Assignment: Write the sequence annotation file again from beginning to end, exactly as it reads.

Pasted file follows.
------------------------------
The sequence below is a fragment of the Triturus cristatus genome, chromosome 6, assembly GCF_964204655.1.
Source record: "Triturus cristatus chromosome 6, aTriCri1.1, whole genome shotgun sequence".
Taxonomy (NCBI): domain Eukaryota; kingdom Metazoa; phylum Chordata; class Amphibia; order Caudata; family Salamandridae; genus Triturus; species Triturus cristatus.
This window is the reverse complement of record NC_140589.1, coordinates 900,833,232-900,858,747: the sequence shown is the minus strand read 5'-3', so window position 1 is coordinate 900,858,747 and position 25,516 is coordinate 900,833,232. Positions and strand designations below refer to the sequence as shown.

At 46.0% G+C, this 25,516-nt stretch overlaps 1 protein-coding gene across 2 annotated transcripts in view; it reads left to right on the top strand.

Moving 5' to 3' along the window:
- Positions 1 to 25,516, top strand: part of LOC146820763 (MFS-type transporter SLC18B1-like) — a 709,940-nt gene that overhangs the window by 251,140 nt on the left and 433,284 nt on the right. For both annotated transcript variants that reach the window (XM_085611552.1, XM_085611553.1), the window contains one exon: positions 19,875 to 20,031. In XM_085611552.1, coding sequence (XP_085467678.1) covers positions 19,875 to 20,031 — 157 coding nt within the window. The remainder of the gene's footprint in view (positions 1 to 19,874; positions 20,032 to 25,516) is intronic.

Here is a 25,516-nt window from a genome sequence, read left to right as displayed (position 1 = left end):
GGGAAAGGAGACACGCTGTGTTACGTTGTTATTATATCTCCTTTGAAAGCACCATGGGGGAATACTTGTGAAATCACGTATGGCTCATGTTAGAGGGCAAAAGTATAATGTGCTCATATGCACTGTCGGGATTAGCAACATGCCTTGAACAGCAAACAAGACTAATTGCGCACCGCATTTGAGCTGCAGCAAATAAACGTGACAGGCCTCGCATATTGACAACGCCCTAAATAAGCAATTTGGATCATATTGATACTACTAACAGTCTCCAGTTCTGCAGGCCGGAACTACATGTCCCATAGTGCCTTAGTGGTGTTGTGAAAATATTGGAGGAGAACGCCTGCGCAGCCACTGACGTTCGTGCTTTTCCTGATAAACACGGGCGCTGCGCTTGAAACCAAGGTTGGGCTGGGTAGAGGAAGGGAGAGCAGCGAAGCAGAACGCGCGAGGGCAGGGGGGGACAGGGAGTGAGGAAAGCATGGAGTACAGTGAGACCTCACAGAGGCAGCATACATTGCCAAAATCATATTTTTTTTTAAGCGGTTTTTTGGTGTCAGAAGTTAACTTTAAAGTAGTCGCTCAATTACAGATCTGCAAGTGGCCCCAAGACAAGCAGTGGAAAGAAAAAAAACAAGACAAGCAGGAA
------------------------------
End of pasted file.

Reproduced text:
The sequence below is a fragment of the Triturus cristatus genome, chromosome 6, assembly GCF_964204655.1.
Source record: "Triturus cristatus chromosome 6, aTriCri1.1, whole genome shotgun sequence".
Taxonomy (NCBI): domain Eukaryota; kingdom Metazoa; phylum Chordata; class Amphibia; order Caudata; family Salamandridae; genus Triturus; species Triturus cristatus.
This window is the reverse complement of record NC_140589.1, coordinates 900,833,232-900,858,747: the sequence shown is the minus strand read 5'-3', so window position 1 is coordinate 900,858,747 and position 25,516 is coordinate 900,833,232. Positions and strand designations below refer to the sequence as shown.

At 46.0% G+C, this 25,516-nt stretch overlaps 1 protein-coding gene across 2 annotated transcripts in view; it reads left to right on the top strand.

Moving 5' to 3' along the window:
- Positions 1 to 25,516, top strand: part of LOC146820763 (MFS-type transporter SLC18B1-like) — a 709,940-nt gene that overhangs the window by 251,140 nt on the left and 433,284 nt on the right. For both annotated transcript variants that reach the window (XM_085611552.1, XM_085611553.1), the window contains one exon: positions 19,875 to 20,031. In XM_085611552.1, coding sequence (XP_085467678.1) covers positions 19,875 to 20,031 — 157 coding nt within the window. The remainder of the gene's footprint in view (positions 1 to 19,874; positions 20,032 to 25,516) is intronic.

Here is a 25,516-nt window from a genome sequence, read left to right as displayed (position 1 = left end):
GGGAAAGGAGACACGCTGTGTTACGTTGTTATTATATCTCCTTTGAAAGCACCATGGGGGAATACTTGTGAAATCACGTATGGCTCATGTTAGAGGGCAAAAGTATAATGTGCTCATATGCACTGTCGGGATTAGCAACATGCCTTGAACAGCAAACAAGACTAATTGCGCACCGCATTTGAGCTGCAGCAAATAAACGTGACAGGCCTCGCATATTGACAACGCCCTAAATAAGCAATTTGGATCATATTGATACTACTAACAGTCTCCAGTTCTGCAGGCCGGAACTACATGTCCCATAGTGCCTTAGTGGTGTTGTGAAAATATTGGAGGAGAACGCCTGCGCAGCCACTGACGTTCGTGCTTTTCCTGATAAACACGGGCGCTGCGCTTGAAACCAAGGTTGGGCTGGGTAGAGGAAGGGAGAGCAGCGAAGCAGAACGCGCGAGGGCAGGGGGGGACAGGGAGTGAGGAAAGCATGGAGTACAGTGAGACCTCACAGAGGCAGCATACATTGCCAAAATCATATTTTTTTTTAAGCGGTTTTTTGGTGTCAGAAGTTAACTTTAAAGTAGTCGCTCAATTACAGATCTGCAAGTGGCCCCAAGACAAGCAGTGGAAAGAAAAAAAACAAGACAAGCAGGAA